kings review

Deniz Gamze Ergüven’s Kings is the latest, but almost assuredly not the last, cinematic response to the increased visibility and amplified intensity surrounding conversations on police brutality towards black Americans. The Turkish director claims to have been working on the project for over a decade since she attended film school in the United States, and it’s highly likely that a significant factor in getting the film greenlit (and attracting the talent it did) came from the continued prevalence of racially biased policing in the news. If we’re due for a rash of these woke-minded dramas, though, they need to have a firmer, more strident voice than what Ergüven displays here.

The writer/director casts her gaze back a quarter-century to the Los Angeles riots of 1992 following the acquittal of the police officers who beat Rodney King. She’s correct to observe from the outset that the situation was so tense that it resembled a volcano, a comparison she makes by quite literally superimposing faded footage of lava over aerial footage of the City of Angels. It’s heavy-handed, sure, but at least Ergüven is saying something here. The rest of Kings is a muddled mess of narrative threads and half-considered ideas, intimations of intriguing stories that she never gives the chance to develop.

The film’s emotional core is Halle Berry’s matriarchal Millie, a compassionate woman who uses her South Central home as a shelter to foster children. Her magnanimity is moving, and it stands out in a hostile environment where every racial group seems ready to pounce on the other. The home is controlled chaos of the highest degree, and just as in her directorial debut Mustang, Ergüven is at her best when orchestrating these boisterous groups of youngsters.

But beyond Millie’s goodness, Ergüven seems sure of little else, including who and what her movie is about. Kings never really engages with the L.A. Riots beyond showing some archival footage of the Rodney King trial on the television. She holds up the entire tragic situation as an example of miscarried justice, yet she never takes the next step to probe the impunity of police or examine structural racism as Kathryn Bigelow and Mark Boal did in Detroit.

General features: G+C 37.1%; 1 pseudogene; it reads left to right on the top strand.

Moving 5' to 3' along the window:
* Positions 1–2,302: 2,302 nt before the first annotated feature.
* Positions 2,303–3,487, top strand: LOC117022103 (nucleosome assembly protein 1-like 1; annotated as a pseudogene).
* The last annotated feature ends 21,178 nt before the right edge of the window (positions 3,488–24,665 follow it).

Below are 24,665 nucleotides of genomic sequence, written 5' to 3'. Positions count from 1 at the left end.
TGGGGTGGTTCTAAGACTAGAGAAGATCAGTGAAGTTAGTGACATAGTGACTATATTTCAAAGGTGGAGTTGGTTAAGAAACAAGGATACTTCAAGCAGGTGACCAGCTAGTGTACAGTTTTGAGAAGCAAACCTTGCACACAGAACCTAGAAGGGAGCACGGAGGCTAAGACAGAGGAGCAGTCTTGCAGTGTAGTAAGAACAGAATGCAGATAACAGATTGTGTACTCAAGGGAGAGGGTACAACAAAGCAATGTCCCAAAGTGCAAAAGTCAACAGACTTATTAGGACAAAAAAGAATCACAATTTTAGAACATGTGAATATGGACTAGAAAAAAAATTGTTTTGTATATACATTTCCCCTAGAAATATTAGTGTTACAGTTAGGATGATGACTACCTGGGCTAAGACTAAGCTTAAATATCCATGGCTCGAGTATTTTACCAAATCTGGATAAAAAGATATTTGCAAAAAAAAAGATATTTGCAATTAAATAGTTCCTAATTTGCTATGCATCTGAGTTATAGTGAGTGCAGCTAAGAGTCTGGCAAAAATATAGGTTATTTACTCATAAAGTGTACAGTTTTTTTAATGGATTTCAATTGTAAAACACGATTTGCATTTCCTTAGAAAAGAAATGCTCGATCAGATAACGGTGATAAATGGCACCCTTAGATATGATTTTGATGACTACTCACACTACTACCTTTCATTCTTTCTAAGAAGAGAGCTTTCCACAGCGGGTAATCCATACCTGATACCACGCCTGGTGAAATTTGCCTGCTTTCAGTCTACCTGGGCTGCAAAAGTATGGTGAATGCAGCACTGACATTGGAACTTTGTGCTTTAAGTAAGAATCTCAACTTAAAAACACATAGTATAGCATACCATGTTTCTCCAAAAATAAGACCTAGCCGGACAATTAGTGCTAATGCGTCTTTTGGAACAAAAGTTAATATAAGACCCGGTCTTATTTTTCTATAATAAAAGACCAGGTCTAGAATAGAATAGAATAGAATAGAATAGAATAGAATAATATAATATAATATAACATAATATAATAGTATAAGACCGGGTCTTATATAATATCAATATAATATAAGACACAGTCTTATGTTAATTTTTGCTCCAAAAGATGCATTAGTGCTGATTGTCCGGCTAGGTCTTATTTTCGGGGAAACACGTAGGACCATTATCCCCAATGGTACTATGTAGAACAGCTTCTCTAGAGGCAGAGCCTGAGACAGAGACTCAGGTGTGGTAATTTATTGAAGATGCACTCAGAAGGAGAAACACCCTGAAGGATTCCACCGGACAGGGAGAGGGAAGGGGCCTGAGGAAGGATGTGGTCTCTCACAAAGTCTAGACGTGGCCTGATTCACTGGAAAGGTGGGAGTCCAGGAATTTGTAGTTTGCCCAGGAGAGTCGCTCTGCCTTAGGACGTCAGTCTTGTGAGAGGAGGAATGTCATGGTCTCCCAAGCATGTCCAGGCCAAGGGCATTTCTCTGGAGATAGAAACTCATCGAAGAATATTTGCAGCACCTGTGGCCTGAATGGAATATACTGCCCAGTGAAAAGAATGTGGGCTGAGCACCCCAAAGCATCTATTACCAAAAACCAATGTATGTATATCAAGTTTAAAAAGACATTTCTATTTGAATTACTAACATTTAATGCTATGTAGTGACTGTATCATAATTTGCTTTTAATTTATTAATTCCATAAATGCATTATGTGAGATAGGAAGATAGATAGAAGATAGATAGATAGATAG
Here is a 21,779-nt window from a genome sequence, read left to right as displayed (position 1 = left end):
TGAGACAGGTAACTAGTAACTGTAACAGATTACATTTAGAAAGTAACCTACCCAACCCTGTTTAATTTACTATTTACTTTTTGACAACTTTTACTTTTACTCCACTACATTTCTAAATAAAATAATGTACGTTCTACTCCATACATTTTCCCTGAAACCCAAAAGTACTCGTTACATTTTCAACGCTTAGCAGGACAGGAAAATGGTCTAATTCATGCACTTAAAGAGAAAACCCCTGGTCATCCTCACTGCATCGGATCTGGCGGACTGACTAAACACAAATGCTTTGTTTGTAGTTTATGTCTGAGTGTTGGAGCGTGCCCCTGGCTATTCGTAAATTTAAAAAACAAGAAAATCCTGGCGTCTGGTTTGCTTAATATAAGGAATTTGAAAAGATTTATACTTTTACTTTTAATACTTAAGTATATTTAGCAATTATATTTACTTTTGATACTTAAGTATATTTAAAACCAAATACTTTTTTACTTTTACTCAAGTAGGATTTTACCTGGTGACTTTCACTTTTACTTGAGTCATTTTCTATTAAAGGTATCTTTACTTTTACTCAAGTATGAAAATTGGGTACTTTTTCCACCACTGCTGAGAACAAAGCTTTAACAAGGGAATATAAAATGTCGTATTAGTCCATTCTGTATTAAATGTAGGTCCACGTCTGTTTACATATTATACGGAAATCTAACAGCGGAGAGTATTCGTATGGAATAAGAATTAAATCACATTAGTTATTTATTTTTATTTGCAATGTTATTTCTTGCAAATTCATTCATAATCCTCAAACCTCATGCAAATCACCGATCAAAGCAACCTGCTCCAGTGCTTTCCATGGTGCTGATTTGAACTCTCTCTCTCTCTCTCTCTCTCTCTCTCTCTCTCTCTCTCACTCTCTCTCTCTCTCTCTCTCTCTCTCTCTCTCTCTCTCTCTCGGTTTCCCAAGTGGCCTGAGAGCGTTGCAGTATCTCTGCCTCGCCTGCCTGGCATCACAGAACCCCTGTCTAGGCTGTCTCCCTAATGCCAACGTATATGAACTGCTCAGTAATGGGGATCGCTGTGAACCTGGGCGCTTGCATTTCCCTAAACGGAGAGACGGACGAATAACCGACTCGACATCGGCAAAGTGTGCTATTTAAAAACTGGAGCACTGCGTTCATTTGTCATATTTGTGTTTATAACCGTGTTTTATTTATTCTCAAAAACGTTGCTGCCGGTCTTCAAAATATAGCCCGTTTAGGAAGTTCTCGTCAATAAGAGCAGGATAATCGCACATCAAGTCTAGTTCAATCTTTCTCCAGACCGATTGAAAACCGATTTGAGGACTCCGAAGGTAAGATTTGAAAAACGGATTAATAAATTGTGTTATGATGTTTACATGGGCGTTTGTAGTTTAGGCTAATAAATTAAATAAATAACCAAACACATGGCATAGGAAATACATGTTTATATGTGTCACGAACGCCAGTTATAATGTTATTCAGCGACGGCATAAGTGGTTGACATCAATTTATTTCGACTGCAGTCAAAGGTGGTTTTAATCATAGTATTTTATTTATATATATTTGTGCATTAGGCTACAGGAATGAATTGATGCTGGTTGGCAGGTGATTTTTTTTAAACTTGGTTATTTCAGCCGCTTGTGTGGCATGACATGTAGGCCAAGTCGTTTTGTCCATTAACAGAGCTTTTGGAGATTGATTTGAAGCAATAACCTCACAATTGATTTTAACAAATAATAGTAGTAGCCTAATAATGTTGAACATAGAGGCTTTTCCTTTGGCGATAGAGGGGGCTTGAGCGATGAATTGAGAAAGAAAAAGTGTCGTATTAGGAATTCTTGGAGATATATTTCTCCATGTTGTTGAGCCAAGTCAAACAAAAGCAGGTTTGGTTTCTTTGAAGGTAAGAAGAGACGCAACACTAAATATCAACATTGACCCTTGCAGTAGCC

The purpose of rehashing black pain should amount to more than just serving as a dramatic backdrop for Millie to consummate her sexual fantasies for her dreamy neighbor, Daniel Craig’s surly Obie. Yes, it’s nice that Ergüven gives her a rich interior sensuality and refuses to reduce her to a sexless maternal caregiver. But why it necessary to have their sexual tension reach its boiling point during an unfolding crisis?

Ditto the misadventures of one of Millie’s oldest wards, Jesse (Lamar Johnson), whose romantic rivalry over a recent school dropout takes an unfortunate and dangerous turn on the same night. When an ambulance can’t reach them through the melee, the reality sinks in that their neighborhood has essentially devolved into a war zone. But then what?

There’s just too much going on for Kings to be a 90-minute feature. Ergüven could narrow her scope to a single strand for an interesting short or take the time necessary to fully flesh out each character’s journey. But even in a different form, she would still need to add some more insight into the mechanisms of control and intimidation used by the LAPD to occupy minority communities. As is, Kings feels like the work of an artist who wants desperately to make a topical work but is operating far beyond her depth in depicting an epochal moment in American race relations. The film’s worst sin is not that it’s a middling movie. It’s that it adds nothing to an urgent and ongoing dialogue.

/Film rating: 5 out of 10

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Marshall's work has been featured on FSR, LWL, Bright Wall/Dark Room, Christian Science Monitor, Vague Visages & Movie Mezzanine. He keeps going through it because he needs the eggs.